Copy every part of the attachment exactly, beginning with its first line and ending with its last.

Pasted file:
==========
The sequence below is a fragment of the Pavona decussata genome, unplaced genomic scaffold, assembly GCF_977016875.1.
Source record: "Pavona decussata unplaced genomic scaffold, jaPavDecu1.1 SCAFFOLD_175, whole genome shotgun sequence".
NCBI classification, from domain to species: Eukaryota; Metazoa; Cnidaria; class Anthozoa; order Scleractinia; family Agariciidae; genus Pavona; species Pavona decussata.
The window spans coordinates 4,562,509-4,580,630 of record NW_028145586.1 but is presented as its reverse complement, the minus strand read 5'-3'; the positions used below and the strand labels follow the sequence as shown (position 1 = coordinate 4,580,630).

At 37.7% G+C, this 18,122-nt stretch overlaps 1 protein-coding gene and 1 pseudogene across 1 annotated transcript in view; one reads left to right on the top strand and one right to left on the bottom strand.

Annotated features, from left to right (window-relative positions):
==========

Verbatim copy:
The sequence below is a fragment of the Pavona decussata genome, unplaced genomic scaffold, assembly GCF_977016875.1.
Source record: "Pavona decussata unplaced genomic scaffold, jaPavDecu1.1 SCAFFOLD_175, whole genome shotgun sequence".
NCBI classification, from domain to species: Eukaryota; Metazoa; Cnidaria; class Anthozoa; order Scleractinia; family Agariciidae; genus Pavona; species Pavona decussata.
The window spans coordinates 4,562,509-4,580,630 of record NW_028145586.1 but is presented as its reverse complement, the minus strand read 5'-3'; the positions used below and the strand labels follow the sequence as shown (position 1 = coordinate 4,580,630).

At 37.7% G+C, this 18,122-nt stretch overlaps 1 protein-coding gene and 1 pseudogene across 1 annotated transcript in view; one reads left to right on the top strand and one right to left on the bottom strand.

Annotated features, from left to right (window-relative positions):